Where there’s a Will, there’s a sinetron Duncan Graham
If you consider sinetrons (soap operas) much ado about nothing, the most base Indonesian art form loitering at the depths where tectonic plates jostle for space, then this BTW is about to change your mind.
Lend me your tears, for I come not to bury sinetrons, but to praise them.
My extensive research shows that sinetrons have style and substance. They embrace the wit and wisdom of our times, expose emotions, drive visions, reveal truths. Watch closely and you’ll notice they’re really high culture, up there with Shakespeare.
The prolific penman from Stratford-on-Avon had a way (or as he was wont to say at home, Hathaway) with plots. And so does Raam Punjabi, the producer from Jakarta-on-Ciliwung and boss of PT Multivision Plus, custodian of this republic’s rich tele-literature and clearly a Shakespearean scholar of note. Mainly large currencies,
Take the use of soliloquies. The Bard employed this technique to avoid scene building and shifting and it’s an equally handy cost saver for a budget shoot. The tousle-haired lad who ponders on the slings and arrows of outrageous fortune as the Prince of Demak, astonished at the arrival of Islam in his hometown, has other things on his mind. He’s just learned that his family is more dysfunctional than the House of Windsor. Better to muse aloud than employ set designers.
Black magic practitioners are the unstable staple of a good sinetron. On the small screen they’re usually men with bad teeth and rank hair and a fondness for goat-skull arrangements. But just like the three hags from the highlands they make vile brews, rabbit on over their steaming road-kill menu and unleash fearsome threats we know will come to pass, like night the day.
Scenes in cemeteries are a dead giveaway of the plagiarism, with a grove of frangipani sheltering the mist-shrouded tombstones the tropic equivalent of a blasted heath. Bringing on the banshees is a masterful piece of theater equally effective on SCTV as it was in the Globe where the God-fearing Elizabethans were as partial to a haunting as any modern Javanese.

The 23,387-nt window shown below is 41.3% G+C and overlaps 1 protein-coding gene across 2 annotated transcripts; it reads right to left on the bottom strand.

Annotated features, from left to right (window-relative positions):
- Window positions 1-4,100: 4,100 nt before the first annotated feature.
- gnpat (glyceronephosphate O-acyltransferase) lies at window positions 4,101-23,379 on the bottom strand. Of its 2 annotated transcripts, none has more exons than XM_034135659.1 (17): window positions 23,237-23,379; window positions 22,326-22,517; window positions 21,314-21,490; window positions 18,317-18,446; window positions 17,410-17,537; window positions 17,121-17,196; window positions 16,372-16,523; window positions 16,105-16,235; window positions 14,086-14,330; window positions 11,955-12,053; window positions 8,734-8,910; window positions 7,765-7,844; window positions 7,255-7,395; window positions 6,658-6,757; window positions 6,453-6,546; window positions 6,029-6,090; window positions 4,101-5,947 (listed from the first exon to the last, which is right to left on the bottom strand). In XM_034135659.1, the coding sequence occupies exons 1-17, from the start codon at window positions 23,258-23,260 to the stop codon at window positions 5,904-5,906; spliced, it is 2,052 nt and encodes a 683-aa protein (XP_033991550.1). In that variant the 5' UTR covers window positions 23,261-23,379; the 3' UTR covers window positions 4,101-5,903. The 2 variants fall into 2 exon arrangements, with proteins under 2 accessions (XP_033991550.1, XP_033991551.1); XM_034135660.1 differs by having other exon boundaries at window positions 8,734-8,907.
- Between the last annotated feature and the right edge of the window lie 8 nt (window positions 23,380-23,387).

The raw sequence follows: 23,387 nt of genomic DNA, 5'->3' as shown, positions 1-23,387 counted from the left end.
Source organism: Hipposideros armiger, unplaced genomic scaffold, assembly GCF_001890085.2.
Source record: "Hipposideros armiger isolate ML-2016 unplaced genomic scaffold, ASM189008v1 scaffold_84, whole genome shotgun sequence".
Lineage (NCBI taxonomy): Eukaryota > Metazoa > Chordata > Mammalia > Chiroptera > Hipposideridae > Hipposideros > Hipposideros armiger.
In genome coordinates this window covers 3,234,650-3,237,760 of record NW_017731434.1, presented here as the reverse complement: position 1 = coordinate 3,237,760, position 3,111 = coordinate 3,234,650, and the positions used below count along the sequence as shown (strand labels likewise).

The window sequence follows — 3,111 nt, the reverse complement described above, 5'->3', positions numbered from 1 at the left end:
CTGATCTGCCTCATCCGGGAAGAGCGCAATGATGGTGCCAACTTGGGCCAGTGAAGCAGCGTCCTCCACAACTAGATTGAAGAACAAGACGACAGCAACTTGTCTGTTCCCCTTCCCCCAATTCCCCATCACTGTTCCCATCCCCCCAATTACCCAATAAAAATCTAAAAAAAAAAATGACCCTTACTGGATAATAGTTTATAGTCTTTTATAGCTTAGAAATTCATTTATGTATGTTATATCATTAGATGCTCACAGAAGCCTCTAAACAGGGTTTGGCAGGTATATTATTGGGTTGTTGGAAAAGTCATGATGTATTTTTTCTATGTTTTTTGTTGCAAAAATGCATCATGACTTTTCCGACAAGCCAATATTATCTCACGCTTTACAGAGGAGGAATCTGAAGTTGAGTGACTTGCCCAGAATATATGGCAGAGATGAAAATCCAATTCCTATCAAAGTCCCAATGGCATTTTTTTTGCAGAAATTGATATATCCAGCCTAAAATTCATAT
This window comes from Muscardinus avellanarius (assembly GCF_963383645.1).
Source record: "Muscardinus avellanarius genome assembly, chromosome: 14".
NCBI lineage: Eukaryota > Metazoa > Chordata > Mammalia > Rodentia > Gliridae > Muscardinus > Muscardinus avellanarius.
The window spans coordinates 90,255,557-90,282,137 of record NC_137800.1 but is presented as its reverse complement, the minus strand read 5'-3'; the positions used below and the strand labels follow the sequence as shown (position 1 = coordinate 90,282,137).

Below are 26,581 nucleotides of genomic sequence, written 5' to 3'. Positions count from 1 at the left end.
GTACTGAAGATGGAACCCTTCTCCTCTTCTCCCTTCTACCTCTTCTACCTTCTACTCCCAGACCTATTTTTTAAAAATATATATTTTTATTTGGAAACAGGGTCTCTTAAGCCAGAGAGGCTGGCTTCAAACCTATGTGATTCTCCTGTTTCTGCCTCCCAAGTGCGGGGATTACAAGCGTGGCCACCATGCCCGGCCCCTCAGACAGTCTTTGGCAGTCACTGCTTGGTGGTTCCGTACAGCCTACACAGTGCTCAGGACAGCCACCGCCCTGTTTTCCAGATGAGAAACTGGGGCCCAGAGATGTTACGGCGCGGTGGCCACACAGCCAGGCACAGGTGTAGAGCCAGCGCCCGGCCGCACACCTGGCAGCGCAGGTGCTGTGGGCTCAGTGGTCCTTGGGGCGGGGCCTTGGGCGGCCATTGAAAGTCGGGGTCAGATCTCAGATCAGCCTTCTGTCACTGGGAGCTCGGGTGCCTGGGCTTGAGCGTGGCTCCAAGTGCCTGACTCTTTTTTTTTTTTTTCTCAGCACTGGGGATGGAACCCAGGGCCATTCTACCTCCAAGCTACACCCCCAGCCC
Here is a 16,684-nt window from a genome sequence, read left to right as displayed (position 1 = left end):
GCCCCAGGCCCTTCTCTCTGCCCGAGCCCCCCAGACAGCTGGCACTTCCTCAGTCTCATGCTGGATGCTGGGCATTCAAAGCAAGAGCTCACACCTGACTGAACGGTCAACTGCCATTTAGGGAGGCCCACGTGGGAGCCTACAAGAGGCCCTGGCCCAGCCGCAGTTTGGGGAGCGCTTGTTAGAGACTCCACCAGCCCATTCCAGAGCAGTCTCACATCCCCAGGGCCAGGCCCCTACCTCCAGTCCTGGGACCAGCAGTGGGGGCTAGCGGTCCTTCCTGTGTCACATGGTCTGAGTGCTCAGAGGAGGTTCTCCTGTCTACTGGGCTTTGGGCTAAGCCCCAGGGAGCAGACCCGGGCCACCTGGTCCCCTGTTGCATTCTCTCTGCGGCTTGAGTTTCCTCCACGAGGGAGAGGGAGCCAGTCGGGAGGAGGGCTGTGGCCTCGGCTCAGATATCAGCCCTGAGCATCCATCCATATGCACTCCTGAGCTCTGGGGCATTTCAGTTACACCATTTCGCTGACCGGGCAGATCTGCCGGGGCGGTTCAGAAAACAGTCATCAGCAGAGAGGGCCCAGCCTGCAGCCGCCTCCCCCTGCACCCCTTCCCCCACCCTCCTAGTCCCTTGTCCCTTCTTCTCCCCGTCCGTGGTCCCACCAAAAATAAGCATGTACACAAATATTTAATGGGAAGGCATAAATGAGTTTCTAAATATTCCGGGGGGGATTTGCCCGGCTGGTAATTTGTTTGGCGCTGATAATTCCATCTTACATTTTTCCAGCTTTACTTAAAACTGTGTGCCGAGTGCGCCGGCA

Treason, treachery and trauma – but what about love? Muhammad Montague and Sri Capulet are faithful remakes of the timeless theme. In Indonesia these involve teenage trysts set in the local high school, a furnace of raw emotions where trigonometry means plotting a three-way affair.
Mr Punjabi knows well that though the path of true love never did run smooth it does lead to his bank.
Who hasn’t thrilled at the sequence where the red-lipped, rouge-cheeked nymph in her seam-straining white shirt and black skirtlet flits and flirts from class to class on level two?
Missed it? No worries, you can catch it tomorrow, and tomorrow, and tomorrow.
Meanwhile her beau with a showroom-fresh Mercedes CLK 350 coupe parked among the clapped-out Yamahas gets a glimpse of her long black locks as she steals a glance over the wall of cancerous concrete.
Don’t tell me this clip doesn’t have a direct lineage to Mr WS’s static balcony scene.
The world’s finest wordsmith was flexible enough to add bawdiness to his plots, a bit of light relief for the folk in the pits. Sinetrons follow suit with comedies of errors, using dishevelled security guards as the knockabout buffoons, indifferent to the needs of the anti-hero desperately seeking to break into his mother-in-law’s house and drip caustic soda into her happy soda.
Not that she doesn’t deserve the crimson phial treatment. These brutal, scheming maid-monstering matrons are determined to thwart young love. They make the mad Scotswoman’s ambitions for her weak-kneed soldier hubby a toddler’s bedtime story.
But all’s well that ends well. The villains in the best sinetrons realise that using shabu-shabu as an elixir isn’t so smart (a message that’s lost on some actors if the gossip tabloids are right). Overnight their tattoos vanish and they awake from their midsummer night’s dream with neat haircuts and no interest in a cold Bintang or a winning hand at cards. So they return to mum, the mosque and the patient virgin in the headscarf.
So don’t knock Indonesia’s sinetrons. There’s method in their madness. Remember – the play’s the thing.
(First published in the Sunday Post 7 september 08)